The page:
From the Department of Fat Chance:
U.N. Secretary-General Ban Ki-moon says Sudanese President Omar al-Bashir should cooperate fully with whatever decision the International Criminal Court, or ICC, issues regarding his case and ensure the safety of civilians and U.N. peacekeepers in Sudan.
Even if he wasn’t a genocidal dictator who has clung resolutely to power for 20 years by employing ethnic-based massacres as a political tool, I don’t think it’s very likely that Bashir would simply hand himself over to be tried in The Hague. That said, Bashir is a genocidal dictator who has clung resolutely to power for 20 years by employing ethnic-based massacres as a political tool, so I think it even less likely that he will utterly refrain from harassing UN peacekeepers and humanitarian organizations — nothing has stopped him, after all, from doing so even when the international community was explicitly censuring him for it — and act “very responsibly.”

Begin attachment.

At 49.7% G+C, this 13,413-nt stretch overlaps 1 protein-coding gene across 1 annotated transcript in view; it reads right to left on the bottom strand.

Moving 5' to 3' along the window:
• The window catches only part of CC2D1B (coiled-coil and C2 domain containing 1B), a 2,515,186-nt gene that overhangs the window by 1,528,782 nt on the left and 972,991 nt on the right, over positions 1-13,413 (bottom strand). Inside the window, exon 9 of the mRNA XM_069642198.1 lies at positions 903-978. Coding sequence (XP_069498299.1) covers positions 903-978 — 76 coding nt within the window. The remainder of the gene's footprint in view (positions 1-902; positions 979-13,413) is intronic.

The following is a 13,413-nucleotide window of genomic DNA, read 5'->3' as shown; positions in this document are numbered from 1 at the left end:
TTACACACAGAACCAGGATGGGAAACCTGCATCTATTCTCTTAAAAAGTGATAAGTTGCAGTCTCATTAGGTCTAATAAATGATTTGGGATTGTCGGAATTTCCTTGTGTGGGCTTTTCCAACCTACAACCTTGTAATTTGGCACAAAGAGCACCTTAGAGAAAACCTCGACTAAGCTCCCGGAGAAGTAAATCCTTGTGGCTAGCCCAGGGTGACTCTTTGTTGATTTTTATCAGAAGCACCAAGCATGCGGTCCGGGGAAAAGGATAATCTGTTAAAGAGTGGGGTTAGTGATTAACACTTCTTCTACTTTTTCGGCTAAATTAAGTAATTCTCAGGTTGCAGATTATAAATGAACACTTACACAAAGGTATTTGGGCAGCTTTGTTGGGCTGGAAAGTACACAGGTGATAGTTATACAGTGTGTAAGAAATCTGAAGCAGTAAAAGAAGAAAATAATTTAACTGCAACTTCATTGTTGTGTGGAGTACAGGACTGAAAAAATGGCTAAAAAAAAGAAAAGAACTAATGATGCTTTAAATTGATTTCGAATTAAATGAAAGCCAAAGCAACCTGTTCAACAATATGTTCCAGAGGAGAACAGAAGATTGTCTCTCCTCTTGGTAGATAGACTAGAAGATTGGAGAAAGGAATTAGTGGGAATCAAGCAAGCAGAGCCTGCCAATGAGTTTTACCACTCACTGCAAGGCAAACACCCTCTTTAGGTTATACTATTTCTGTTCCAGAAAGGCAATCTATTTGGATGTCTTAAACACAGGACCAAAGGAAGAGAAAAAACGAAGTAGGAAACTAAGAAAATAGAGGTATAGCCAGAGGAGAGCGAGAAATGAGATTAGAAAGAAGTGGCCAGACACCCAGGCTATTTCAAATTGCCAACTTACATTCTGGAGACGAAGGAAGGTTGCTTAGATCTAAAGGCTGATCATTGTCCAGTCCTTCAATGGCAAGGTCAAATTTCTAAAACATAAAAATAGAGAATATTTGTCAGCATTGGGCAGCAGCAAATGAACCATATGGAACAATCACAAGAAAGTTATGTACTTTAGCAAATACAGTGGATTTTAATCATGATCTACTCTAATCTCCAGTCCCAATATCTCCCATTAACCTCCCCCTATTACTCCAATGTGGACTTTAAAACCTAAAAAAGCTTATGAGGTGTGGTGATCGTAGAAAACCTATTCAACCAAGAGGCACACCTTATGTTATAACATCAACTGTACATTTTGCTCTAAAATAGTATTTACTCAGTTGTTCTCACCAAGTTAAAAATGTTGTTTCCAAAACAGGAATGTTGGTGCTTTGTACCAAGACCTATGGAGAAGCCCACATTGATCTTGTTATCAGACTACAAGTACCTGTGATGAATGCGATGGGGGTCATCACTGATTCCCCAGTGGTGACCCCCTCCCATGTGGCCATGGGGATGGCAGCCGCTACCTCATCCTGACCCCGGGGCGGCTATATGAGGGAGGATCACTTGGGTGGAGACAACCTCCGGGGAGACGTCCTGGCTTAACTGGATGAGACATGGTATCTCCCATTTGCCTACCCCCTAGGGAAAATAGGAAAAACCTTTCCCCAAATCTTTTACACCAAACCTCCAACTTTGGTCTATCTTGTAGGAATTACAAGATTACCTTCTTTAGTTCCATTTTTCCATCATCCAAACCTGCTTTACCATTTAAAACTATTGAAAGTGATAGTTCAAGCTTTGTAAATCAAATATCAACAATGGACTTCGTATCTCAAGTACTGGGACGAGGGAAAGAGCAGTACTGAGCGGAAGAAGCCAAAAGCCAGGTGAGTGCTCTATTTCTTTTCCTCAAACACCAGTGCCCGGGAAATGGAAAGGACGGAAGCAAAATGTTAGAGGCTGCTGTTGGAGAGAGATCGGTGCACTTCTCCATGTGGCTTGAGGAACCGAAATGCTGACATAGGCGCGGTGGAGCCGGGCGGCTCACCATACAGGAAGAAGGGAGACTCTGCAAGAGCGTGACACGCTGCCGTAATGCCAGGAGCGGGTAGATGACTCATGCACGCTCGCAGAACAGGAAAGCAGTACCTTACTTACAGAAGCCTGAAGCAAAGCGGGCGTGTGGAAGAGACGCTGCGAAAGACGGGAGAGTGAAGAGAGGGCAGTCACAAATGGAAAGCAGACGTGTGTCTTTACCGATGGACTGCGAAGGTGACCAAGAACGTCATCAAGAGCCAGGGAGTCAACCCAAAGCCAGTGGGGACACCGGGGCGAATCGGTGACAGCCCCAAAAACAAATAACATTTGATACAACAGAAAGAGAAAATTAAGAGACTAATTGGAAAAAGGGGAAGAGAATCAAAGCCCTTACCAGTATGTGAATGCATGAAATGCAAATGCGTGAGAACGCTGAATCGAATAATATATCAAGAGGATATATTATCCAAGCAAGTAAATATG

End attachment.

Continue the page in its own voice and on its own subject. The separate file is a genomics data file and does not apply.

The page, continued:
I know the S-G was pretty much bound to say something in this tricky situation, and that that something was pretty much bound to be a hollow pronouncement, completely trapped as he is between his inability to affect the ICC’s decisions and his inability to affect the Sudanese government’s response. One might add, if one finds cynicism gratifying, his inability to affect the situation on the ground in Darfur, but that is not the point here. Ban finds himself in the same awkward position as the rest of us Darfur-watchers — sitting on his ass waiting to see what the ICC will do and how Bashir will react. Hopefully he’s preparing for the worst.
(image from flickr user Ammar Abd Rabbo under a Creative Commons license)
A (sort of) ban on UN peacekeepers from Fiji, in response to the recent two-year-old coup in the tiny island nation: